Last fall's state-ordered quarantine of nurse Kaci Hickox (shown here with her boyfriend, Theodore Michael Wilbur, in late October) started at the airport in Newark, N.J., then followed her home to Fort Kent, Maine. Hickox treated Ebola patients in Africa but never had the illness.
Spencer Platt Getty Images

Originally published on Thu January 1, 2015 8:40 am

Sara Back, a nurse practitioner at a public hospital in the Bronx, is not the kind of person to turn down a tough assignment. This month she's heading to Sierra Leone to work a short stint caring for Ebola patients.

"I am beyond ready," she says.

Back is passionate about treating patients suffering from the deadly disease. But she's not so keen on the mandatory 21-day quarantine she faces when she gets home.

"It's definitely a pain in the tush," she says. "I mean, jokingly, my colleagues say, 'Well, we'll see you in, like ... June.' "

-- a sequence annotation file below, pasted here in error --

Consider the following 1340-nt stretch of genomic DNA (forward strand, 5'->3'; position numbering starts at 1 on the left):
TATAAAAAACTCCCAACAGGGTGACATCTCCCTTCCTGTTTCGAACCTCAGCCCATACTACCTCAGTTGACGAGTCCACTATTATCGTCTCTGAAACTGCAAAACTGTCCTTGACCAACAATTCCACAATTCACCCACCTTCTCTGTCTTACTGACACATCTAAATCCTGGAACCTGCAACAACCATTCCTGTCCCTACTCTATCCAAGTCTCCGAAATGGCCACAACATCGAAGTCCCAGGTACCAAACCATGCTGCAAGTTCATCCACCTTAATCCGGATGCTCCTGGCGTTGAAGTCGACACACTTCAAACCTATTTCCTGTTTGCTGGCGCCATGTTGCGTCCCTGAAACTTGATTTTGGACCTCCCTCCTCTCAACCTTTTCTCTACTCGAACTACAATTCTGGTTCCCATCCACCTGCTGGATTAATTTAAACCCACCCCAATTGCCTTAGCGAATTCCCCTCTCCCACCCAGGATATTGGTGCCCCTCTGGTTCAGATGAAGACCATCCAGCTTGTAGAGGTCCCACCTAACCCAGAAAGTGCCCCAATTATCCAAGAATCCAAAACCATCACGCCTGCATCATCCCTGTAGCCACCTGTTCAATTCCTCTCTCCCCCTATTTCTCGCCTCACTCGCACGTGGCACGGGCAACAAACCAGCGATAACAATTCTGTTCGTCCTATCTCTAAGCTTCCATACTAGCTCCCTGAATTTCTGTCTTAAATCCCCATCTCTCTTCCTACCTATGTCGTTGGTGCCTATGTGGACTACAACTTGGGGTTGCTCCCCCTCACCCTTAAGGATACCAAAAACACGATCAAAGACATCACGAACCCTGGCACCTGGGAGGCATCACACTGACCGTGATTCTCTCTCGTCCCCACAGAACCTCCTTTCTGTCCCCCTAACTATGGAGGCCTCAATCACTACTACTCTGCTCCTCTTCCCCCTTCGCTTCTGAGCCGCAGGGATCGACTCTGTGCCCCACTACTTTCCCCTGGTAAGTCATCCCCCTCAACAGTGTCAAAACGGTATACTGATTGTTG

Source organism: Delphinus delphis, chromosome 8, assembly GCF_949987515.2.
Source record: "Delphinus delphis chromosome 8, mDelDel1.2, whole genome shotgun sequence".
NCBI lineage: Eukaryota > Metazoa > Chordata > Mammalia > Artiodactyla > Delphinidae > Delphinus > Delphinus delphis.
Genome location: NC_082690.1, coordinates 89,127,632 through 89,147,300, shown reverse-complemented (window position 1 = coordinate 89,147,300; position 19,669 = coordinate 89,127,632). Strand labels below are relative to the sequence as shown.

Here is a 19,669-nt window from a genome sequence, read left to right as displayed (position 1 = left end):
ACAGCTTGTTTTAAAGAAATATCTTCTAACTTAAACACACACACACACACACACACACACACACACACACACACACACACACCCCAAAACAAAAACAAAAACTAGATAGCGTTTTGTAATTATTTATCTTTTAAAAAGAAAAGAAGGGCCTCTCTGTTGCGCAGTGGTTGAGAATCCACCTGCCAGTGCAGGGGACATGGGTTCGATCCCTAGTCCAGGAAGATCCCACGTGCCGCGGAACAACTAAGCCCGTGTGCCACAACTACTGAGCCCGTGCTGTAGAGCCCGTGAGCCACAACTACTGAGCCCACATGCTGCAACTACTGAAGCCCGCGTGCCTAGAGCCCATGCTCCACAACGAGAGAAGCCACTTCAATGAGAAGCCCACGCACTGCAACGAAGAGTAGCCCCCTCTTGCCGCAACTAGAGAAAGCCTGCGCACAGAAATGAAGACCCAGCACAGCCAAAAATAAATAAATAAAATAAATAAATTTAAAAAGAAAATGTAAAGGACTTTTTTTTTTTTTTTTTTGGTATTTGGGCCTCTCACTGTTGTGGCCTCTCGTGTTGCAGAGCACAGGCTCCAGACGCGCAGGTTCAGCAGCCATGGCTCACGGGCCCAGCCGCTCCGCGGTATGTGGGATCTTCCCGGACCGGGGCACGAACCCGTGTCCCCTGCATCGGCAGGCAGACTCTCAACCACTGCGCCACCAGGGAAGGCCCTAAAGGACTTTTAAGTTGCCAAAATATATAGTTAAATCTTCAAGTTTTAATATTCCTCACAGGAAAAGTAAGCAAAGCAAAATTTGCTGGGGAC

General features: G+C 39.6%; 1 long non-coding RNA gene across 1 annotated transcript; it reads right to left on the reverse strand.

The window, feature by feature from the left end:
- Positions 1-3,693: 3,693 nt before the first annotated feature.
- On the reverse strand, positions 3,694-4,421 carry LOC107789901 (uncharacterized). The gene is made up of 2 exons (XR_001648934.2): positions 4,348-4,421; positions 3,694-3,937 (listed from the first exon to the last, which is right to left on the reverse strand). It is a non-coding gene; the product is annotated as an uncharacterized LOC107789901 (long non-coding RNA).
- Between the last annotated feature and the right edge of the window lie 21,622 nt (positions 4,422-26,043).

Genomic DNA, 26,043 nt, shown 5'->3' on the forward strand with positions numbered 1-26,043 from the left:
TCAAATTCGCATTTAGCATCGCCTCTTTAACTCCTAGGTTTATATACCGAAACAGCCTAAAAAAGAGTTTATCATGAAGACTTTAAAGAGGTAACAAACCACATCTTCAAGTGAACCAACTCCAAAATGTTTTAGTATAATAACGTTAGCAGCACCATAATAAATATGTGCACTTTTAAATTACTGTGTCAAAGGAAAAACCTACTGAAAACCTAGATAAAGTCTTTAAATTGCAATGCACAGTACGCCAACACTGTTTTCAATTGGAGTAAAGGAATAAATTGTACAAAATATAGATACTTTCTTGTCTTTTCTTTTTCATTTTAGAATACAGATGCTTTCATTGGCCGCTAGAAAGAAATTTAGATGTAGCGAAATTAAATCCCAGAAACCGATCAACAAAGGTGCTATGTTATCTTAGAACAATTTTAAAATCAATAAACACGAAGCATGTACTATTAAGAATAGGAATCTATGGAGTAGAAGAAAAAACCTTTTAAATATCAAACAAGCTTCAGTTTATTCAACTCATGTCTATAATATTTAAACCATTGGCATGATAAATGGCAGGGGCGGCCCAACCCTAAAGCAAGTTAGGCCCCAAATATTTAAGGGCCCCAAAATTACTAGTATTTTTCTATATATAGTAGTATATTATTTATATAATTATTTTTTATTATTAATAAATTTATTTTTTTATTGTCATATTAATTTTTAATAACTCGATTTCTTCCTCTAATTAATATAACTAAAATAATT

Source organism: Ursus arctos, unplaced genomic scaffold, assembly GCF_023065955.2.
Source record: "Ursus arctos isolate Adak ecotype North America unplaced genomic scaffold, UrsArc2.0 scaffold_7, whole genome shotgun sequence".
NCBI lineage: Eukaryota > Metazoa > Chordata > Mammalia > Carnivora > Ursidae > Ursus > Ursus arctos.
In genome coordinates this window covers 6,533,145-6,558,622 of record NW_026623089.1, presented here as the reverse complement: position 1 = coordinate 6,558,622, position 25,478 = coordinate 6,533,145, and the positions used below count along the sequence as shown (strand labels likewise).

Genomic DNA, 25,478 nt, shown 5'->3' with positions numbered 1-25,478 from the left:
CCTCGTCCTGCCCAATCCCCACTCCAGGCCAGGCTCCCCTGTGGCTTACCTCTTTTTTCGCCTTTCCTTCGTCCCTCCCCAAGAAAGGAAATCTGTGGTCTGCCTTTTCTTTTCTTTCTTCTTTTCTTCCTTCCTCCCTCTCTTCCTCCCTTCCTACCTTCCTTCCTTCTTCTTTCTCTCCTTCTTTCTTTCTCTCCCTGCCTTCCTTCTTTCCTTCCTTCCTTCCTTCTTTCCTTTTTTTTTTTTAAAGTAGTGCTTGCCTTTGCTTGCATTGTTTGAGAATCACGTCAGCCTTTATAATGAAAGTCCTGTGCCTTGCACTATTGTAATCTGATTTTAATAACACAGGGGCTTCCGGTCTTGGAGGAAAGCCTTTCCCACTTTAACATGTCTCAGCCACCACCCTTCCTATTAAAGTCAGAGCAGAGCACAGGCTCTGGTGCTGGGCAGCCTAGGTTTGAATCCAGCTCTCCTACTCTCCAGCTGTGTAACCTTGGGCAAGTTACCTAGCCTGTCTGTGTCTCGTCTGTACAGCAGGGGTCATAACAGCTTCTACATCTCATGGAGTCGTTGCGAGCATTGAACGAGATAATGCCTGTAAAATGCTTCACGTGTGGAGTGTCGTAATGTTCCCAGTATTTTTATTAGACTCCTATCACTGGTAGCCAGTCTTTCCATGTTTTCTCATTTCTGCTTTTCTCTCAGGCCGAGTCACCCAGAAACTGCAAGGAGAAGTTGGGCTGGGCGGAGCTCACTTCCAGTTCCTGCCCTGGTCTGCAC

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Around the Nation
2:21 pm
Tue December 23, 2014

Despite De Blasio's Appeal, Protesters March In New York

Originally published on Tue December 23, 2014 4:26 pm

Copyright 2014 NPR. To see more, visit http://www.npr.org/.

Law
2:53 pm
Thu December 18, 2014

Justice Department Sues Over Conditions At Rikers Island Jail

Originally published on Thu December 18, 2014 4:32 pm

Copyright 2014 NPR. To see more, visit http://www.npr.org/.

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Goats and Soda
4:01 pm
Tue November 18, 2014

Aid Groups See A Drop-Off In U.S. Health Volunteers To Fight Ebola

Nurses Bridget Mulrooney and Kelly Suter volunteered to work for the International Medical Corps at an Ebola treatment unit in Liberia. IMC is reporting a drop-off in recruits this fall.
Stuart J. Sia International Medical Corps

Originally published on Wed November 26, 2014 2:14 pm

The federal agency that oversees many American healthcare workers volunteering in Ebola-stricken regions of West Africa says there's been a significant decline in the number of people who are willing to go. International aid groups attribute that drop to the mandatory quarantine rules implemented by New York and New Jersey last month.

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Technology
2:30 pm
Mon November 10, 2014

Obama Backs Net Neutrality, Asks FCC To Regulate Internet

Originally published on Mon November 10, 2014 5:08 pm

Copyright 2014 NPR. To see more, visit http://www.npr.org/.